As you can see, it doesn’t always have to be complicated when it comes to tracking forms and form successes. If you have a success page right after the form is submitted, the user has taken the action that you wanted them to take. Therefore, the action can be converted and you can fire your tag or set up such a Goal conversion inside of the tool.

2. Form Tracking With Form Submit Trigger

Set Up in Google Tag Manager

If your contact form changes appearance and presents a success message without navigating to a new page with a different URL, you’ll need to build something in Google Tag Manager to make this work. One of the methods is to use the built-in form submission trigger to pick up the interaction of submitting the form. 

Create Form Submit Trigger

How does that work? Well, in your Google Tag Manager account, click the Triggers heading and click New to create a new trigger.

Screenshot of Google Tag Manager creating a new trigger

This new trigger will be our form trigger, so remember to name it. Next, click in the box and scroll down until you find the configuration type called Submission Trigger. Click on this.

Screenshot of naming new form trigger and choosing “Form Submission” as the trigger type

For now, leave all your options unchecked. We can come back to these later. Just to try it out, go ahead and click the Save button.

Screenshot of saving trigger configuration in Google Tag Manager

Set Up Form Variables

We have one more step before testing. Under the heading Variables, click the Configure button. Scroll down until you find all the variables related to forms. Check each of the boxes to activate them.

Screenshot of configuring variables in Google Tag Manager, with boxes checked for all variables related to forms

With those activated, you can move on to preview and debug mode. Click out of the popup to return to the Google Tag Manager page and click the Preview button.

Screenshot of variables in Google Tag Manager showing all form variables activated, with mouse hovering over “Preview” button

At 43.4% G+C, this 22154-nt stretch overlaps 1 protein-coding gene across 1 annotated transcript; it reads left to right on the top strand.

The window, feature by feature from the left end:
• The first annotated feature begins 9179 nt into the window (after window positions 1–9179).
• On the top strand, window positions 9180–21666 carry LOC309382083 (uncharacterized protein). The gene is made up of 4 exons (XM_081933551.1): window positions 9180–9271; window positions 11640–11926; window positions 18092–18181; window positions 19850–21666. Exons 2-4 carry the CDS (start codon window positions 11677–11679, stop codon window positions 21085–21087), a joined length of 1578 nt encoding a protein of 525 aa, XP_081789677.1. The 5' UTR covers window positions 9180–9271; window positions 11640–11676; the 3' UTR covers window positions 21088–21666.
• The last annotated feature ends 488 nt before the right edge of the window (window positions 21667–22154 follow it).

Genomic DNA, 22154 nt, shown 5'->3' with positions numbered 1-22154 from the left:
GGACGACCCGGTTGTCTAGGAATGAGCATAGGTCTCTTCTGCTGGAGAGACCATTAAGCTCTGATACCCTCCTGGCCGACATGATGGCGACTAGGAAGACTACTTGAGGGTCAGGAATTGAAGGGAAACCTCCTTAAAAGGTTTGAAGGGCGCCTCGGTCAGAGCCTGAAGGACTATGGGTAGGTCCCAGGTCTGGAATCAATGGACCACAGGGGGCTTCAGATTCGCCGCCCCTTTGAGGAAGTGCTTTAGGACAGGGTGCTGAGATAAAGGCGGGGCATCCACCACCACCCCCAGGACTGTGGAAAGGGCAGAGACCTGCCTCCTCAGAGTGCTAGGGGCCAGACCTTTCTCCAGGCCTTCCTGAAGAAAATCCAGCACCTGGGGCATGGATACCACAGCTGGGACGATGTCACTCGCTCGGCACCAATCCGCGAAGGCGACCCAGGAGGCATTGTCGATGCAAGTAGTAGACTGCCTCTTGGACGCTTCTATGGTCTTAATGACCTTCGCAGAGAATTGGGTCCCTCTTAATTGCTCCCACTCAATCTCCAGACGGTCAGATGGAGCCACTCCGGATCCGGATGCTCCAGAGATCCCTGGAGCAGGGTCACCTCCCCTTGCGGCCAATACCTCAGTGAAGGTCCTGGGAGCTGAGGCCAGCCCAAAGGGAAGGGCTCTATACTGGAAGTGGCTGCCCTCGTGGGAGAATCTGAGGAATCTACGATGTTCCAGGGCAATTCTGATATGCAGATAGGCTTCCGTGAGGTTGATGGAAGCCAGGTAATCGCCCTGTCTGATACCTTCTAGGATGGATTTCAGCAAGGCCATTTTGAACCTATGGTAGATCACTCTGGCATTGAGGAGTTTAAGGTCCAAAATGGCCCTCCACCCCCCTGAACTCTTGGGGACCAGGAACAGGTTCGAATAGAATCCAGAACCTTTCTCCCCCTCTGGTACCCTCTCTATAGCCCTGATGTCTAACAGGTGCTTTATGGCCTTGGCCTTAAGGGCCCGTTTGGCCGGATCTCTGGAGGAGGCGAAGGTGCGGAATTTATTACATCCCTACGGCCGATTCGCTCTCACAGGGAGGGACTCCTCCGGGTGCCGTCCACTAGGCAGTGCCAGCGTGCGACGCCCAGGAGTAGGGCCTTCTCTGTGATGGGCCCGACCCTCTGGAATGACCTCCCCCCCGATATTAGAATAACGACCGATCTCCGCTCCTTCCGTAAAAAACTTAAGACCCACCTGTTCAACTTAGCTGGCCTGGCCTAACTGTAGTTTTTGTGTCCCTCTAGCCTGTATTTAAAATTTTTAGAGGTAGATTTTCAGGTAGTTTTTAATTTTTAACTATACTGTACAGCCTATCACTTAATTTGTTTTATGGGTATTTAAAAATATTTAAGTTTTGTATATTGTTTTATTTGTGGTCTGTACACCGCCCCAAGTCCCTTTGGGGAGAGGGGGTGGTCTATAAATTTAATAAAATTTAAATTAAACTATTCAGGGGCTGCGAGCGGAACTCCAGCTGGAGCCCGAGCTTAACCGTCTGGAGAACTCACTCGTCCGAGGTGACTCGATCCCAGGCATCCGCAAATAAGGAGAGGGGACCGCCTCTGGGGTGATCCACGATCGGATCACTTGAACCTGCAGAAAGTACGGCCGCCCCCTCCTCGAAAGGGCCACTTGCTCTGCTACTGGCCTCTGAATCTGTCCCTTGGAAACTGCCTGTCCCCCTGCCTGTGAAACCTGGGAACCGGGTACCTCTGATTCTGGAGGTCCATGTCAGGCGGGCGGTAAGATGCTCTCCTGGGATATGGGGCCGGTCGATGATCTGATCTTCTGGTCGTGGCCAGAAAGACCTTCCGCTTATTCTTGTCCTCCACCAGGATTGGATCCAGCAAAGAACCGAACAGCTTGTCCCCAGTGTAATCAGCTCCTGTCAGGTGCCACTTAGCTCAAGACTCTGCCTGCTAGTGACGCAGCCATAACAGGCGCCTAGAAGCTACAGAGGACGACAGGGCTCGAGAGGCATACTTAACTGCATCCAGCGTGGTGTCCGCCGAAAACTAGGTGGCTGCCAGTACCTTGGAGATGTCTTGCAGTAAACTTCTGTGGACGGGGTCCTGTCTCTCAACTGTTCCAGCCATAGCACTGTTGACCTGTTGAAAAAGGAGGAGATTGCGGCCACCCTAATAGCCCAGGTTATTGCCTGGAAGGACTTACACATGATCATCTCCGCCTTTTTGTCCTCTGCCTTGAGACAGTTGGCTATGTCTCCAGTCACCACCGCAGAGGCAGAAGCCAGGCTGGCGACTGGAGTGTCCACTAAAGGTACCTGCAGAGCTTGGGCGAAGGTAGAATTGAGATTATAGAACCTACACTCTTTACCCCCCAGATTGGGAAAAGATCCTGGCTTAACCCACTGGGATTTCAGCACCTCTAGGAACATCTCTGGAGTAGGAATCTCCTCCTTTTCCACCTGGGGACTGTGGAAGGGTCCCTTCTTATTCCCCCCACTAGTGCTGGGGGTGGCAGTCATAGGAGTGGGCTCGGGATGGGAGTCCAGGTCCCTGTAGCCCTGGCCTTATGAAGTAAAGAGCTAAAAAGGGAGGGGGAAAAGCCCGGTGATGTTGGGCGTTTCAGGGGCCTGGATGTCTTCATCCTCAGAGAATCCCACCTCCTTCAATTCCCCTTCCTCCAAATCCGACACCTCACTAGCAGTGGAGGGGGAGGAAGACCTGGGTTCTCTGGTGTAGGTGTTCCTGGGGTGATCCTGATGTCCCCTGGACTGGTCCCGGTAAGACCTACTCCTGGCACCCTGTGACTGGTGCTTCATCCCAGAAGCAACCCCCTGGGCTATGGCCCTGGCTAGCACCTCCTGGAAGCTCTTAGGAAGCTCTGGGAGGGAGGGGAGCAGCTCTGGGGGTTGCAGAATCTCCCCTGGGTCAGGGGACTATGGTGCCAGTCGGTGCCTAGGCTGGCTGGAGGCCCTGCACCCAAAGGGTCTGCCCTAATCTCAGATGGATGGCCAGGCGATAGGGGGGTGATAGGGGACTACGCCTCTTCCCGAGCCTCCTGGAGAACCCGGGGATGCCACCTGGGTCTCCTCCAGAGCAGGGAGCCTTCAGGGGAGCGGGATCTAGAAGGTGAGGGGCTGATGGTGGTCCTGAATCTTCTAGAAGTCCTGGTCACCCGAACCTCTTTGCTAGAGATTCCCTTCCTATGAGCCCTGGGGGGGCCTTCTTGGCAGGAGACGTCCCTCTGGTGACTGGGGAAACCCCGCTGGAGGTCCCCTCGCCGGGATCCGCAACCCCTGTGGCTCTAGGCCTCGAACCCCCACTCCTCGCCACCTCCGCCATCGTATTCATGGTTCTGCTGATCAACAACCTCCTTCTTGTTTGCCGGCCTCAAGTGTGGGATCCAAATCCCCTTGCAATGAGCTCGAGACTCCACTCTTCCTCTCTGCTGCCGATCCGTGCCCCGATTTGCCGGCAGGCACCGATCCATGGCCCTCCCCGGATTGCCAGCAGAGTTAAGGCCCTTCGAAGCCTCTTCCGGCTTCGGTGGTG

Return to your contact form page. To test your new trigger, fill out and submit the form.

You should see our preview and debug mode down at the bottom of your screen. Pay attention to what happens in your Google Tag Manager box once you click the Send button.

You will probably see there is a submission briefly inside of this box, but it will disappear when you are  redirected to the success page, which makes it hard to inspect.

To get around this, I usually  just open up the submission in a new tab by holding Command (⌘) for Mac or Control (Ctrl) for Windows while clicking on the Send button. This will open up our success page in a new tab, and leave your form tab alone, which is really handy for looking at our form submission tracking in Google Tag Manager. 

Screenshot of submitting form using Ctrl+click with Google Tag Manager extension across the bottom of the screen

Inspect Form Submit Variable Fields

To inspect your trigger tracking, click on the Variables header in your Google Tag Manager box. Here’s where you can find the variables that you just activated. You can inspect them and see how they get filled when you complete an action like submitting the form. This is what Google Tag Manager picks up from the form, and you can use that information to build a trigger and fire a tag. Now, it’s important to remember that this trigger should be unique to this specific form so that your Google Tag Manager form submission doesn’t trigger when another form, like a search form, is filled out.

Screenshot of form variables for the form submission on Google Tag Manager extension

To demonstrate this, I will use a different field in the sidebar on the same page. I can fill out the field and click the Sign up button and ⌘+click or Ctrl+click to inspect the variables in my Google Tag Manager box.

Screenshot of filling out and submitting email newsletter subscription in sidebar

Now we’ll see two forms submissions here, and we can compare them to each other to make sure that your trigger correctly fires on only the contact form. If you switch between the fourth and the fifth tags in Google Tag Manager (the ones associated with the two form submissions), you’ll notice that one variable changes: the Form ID.